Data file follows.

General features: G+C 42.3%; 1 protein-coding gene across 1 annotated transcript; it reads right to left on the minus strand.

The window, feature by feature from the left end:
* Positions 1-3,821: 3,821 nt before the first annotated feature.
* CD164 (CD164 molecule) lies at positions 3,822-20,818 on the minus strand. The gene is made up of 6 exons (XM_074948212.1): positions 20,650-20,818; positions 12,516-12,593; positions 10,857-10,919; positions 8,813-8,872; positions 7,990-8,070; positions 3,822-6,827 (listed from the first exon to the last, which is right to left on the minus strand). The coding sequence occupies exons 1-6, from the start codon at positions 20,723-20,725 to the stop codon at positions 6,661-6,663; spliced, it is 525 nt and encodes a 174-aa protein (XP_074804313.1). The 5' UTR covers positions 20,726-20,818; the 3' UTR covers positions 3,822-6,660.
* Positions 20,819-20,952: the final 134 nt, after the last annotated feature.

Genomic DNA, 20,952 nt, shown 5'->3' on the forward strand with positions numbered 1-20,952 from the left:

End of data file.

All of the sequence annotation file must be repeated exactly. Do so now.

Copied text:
General features: G+C 42.3%; 1 protein-coding gene across 1 annotated transcript; it reads right to left on the minus strand.

The window, feature by feature from the left end:
* Positions 1-3,821: 3,821 nt before the first annotated feature.
* CD164 (CD164 molecule) lies at positions 3,822-20,818 on the minus strand. The gene is made up of 6 exons (XM_074948212.1): positions 20,650-20,818; positions 12,516-12,593; positions 10,857-10,919; positions 8,813-8,872; positions 7,990-8,070; positions 3,822-6,827 (listed from the first exon to the last, which is right to left on the minus strand). The coding sequence occupies exons 1-6, from the start codon at positions 20,723-20,725 to the stop codon at positions 6,661-6,663; spliced, it is 525 nt and encodes a 174-aa protein (XP_074804313.1). The 5' UTR covers positions 20,726-20,818; the 3' UTR covers positions 3,822-6,660.
* Positions 20,819-20,952: the final 134 nt, after the last annotated feature.

Genomic DNA, 20,952 nt, shown 5'->3' on the forward strand with positions numbered 1-20,952 from the left: